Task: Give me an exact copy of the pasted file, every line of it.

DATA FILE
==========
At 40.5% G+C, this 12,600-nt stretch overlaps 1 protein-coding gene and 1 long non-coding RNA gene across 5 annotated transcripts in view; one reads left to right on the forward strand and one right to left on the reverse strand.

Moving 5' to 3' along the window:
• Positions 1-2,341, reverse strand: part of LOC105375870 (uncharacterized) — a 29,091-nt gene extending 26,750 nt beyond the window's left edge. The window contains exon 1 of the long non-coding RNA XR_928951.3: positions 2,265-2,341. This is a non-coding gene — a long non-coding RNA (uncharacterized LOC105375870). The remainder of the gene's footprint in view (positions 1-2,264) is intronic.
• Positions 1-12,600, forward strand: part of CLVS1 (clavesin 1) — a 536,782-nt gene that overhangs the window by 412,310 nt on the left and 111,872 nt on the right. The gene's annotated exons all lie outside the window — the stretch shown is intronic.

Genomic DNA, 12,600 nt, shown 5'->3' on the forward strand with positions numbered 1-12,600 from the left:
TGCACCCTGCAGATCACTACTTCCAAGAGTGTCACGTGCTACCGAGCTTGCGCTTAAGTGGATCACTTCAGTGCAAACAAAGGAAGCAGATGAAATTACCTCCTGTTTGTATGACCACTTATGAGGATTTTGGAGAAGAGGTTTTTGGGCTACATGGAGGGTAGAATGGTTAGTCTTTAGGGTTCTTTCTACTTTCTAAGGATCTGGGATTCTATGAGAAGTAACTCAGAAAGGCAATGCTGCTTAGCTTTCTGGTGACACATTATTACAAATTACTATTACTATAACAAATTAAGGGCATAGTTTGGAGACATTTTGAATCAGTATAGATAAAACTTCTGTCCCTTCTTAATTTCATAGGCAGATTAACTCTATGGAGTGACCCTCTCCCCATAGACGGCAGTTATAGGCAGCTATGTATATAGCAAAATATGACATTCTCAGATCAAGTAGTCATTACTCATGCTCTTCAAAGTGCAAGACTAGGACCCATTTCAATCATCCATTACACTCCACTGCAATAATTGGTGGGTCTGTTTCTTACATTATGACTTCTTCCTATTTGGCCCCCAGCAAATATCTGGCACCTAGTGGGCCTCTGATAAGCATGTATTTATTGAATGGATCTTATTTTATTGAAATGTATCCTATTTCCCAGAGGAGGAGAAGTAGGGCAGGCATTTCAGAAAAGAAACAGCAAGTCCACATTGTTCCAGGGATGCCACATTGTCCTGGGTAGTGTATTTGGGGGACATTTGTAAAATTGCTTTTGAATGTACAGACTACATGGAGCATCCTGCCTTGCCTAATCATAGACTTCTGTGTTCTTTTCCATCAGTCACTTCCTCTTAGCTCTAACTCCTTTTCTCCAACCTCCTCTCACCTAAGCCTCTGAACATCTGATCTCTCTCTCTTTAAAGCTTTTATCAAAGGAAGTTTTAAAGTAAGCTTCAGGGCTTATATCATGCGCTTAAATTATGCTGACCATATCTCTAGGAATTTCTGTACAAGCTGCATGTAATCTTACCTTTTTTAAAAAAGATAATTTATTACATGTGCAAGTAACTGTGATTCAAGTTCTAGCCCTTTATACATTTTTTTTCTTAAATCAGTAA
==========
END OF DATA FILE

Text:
At 40.5% G+C, this 12,600-nt stretch overlaps 1 protein-coding gene and 1 long non-coding RNA gene across 5 annotated transcripts in view; one reads left to right on the forward strand and one right to left on the reverse strand.

Moving 5' to 3' along the window:
• Positions 1-2,341, reverse strand: part of LOC105375870 (uncharacterized) — a 29,091-nt gene extending 26,750 nt beyond the window's left edge. The window contains exon 1 of the long non-coding RNA XR_928951.3: positions 2,265-2,341. This is a non-coding gene — a long non-coding RNA (uncharacterized LOC105375870). The remainder of the gene's footprint in view (positions 1-2,264) is intronic.
• Positions 1-12,600, forward strand: part of CLVS1 (clavesin 1) — a 536,782-nt gene that overhangs the window by 412,310 nt on the left and 111,872 nt on the right. The gene's annotated exons all lie outside the window — the stretch shown is intronic.

Genomic DNA, 12,600 nt, shown 5'->3' on the forward strand with positions numbered 1-12,600 from the left:
TGCACCCTGCAGATCACTACTTCCAAGAGTGTCACGTGCTACCGAGCTTGCGCTTAAGTGGATCACTTCAGTGCAAACAAAGGAAGCAGATGAAATTACCTCCTGTTTGTATGACCACTTATGAGGATTTTGGAGAAGAGGTTTTTGGGCTACATGGAGGGTAGAATGGTTAGTCTTTAGGGTTCTTTCTACTTTCTAAGGATCTGGGATTCTATGAGAAGTAACTCAGAAAGGCAATGCTGCTTAGCTTTCTGGTGACACATTATTACAAATTACTATTACTATAACAAATTAAGGGCATAGTTTGGAGACATTTTGAATCAGTATAGATAAAACTTCTGTCCCTTCTTAATTTCATAGGCAGATTAACTCTATGGAGTGACCCTCTCCCCATAGACGGCAGTTATAGGCAGCTATGTATATAGCAAAATATGACATTCTCAGATCAAGTAGTCATTACTCATGCTCTTCAAAGTGCAAGACTAGGACCCATTTCAATCATCCATTACACTCCACTGCAATAATTGGTGGGTCTGTTTCTTACATTATGACTTCTTCCTATTTGGCCCCCAGCAAATATCTGGCACCTAGTGGGCCTCTGATAAGCATGTATTTATTGAATGGATCTTATTTTATTGAAATGTATCCTATTTCCCAGAGGAGGAGAAGTAGGGCAGGCATTTCAGAAAAGAAACAGCAAGTCCACATTGTTCCAGGGATGCCACATTGTCCTGGGTAGTGTATTTGGGGGACATTTGTAAAATTGCTTTTGAATGTACAGACTACATGGAGCATCCTGCCTTGCCTAATCATAGACTTCTGTGTTCTTTTCCATCAGTCACTTCCTCTTAGCTCTAACTCCTTTTCTCCAACCTCCTCTCACCTAAGCCTCTGAACATCTGATCTCTCTCTCTTTAAAGCTTTTATCAAAGGAAGTTTTAAAGTAAGCTTCAGGGCTTATATCATGCGCTTAAATTATGCTGACCATATCTCTAGGAATTTCTGTACAAGCTGCATGTAATCTTACCTTTTTTAAAAAAGATAATTTATTACATGTGCAAGTAACTGTGATTCAAGTTCTAGCCCTTTATACATTTTTTTTCTTAAATCAGTAA